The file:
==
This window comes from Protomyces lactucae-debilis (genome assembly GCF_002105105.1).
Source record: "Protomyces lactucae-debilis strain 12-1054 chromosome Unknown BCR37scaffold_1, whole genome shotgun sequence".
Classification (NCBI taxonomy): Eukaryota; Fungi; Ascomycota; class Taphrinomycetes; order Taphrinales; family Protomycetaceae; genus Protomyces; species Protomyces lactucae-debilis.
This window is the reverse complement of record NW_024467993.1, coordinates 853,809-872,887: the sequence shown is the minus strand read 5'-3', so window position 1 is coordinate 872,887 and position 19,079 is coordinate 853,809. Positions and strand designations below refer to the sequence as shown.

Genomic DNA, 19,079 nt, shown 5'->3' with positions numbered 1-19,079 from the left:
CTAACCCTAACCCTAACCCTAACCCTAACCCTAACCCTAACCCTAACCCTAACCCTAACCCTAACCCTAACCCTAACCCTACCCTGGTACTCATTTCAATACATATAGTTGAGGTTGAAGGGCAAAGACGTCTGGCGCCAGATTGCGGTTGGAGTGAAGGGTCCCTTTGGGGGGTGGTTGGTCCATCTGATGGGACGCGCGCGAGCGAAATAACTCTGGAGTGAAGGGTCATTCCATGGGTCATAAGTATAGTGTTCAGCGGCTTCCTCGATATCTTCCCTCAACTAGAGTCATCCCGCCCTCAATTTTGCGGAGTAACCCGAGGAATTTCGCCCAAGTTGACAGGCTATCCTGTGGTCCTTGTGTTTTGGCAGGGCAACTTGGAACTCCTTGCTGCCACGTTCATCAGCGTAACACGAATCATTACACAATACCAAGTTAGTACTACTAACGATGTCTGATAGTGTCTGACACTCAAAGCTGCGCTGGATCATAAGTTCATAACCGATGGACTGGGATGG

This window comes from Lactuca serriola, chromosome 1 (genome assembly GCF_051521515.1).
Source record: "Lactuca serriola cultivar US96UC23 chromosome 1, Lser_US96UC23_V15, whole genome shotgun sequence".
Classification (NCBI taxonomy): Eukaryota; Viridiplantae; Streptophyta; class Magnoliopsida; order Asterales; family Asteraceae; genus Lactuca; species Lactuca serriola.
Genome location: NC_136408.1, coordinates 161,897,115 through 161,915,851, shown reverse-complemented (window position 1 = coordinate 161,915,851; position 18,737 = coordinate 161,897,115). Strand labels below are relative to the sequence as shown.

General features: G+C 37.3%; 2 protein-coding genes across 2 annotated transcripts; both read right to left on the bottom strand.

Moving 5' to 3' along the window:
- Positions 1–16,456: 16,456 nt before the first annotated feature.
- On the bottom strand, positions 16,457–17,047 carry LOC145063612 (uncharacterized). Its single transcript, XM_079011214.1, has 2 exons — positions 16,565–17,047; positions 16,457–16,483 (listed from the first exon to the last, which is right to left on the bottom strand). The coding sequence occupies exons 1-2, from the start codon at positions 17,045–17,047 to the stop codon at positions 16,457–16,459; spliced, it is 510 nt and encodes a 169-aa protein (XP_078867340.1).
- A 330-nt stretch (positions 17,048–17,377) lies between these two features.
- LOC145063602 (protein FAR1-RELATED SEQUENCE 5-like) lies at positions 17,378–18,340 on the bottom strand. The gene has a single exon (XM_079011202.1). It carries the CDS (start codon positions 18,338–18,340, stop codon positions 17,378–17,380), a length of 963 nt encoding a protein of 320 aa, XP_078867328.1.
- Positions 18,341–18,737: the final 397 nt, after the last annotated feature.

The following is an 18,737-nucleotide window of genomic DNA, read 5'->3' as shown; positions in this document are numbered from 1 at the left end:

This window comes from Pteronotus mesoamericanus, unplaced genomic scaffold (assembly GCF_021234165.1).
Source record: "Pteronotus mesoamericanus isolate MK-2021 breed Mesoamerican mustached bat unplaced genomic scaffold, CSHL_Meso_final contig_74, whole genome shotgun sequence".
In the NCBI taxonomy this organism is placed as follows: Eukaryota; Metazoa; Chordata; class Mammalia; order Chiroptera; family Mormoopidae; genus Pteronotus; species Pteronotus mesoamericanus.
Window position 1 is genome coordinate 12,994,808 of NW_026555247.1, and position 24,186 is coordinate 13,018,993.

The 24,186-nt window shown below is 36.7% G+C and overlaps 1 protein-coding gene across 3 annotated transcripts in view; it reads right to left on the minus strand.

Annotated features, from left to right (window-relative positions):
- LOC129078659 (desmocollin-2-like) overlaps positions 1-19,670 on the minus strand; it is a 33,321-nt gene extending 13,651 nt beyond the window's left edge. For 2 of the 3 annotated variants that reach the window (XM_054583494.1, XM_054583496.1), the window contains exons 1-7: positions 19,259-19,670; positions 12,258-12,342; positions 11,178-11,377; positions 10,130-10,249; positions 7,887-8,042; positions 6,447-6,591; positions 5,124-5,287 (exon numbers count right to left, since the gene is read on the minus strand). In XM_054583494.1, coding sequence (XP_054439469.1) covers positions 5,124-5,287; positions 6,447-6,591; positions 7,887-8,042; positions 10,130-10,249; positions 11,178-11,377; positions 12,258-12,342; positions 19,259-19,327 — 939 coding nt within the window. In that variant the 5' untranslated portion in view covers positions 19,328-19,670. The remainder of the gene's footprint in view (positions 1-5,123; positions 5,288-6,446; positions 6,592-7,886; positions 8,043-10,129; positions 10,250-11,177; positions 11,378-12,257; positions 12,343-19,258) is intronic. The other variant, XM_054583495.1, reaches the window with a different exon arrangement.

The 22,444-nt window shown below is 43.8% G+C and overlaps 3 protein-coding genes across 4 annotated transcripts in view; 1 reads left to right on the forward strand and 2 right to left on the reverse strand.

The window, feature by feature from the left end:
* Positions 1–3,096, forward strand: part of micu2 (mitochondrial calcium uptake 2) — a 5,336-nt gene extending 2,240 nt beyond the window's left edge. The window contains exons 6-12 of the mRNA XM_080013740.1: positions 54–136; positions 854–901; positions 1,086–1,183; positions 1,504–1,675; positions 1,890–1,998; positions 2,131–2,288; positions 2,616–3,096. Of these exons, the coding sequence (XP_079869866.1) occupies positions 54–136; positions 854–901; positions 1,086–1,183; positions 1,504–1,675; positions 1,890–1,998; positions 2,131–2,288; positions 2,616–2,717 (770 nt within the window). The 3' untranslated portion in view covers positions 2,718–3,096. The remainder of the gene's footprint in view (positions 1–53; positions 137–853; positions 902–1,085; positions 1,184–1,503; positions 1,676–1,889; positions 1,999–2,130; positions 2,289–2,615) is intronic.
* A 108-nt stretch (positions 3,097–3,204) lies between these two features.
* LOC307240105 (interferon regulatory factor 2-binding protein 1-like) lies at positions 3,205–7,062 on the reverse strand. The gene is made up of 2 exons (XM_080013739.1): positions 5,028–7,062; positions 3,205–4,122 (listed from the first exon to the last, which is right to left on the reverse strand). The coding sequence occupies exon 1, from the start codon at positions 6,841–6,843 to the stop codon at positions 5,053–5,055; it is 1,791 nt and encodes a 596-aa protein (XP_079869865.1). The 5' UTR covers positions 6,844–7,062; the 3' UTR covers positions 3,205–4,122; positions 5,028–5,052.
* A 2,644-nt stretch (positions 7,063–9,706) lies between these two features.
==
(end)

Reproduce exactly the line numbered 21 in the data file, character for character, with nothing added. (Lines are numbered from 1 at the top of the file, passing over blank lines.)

In the NCBI taxonomy this organism is placed as follows: Eukaryota; Metazoa; Chordata; class Mammalia; order Chiroptera; family Mormoopidae; genus Pteronotus; species Pteronotus mesoamericanus.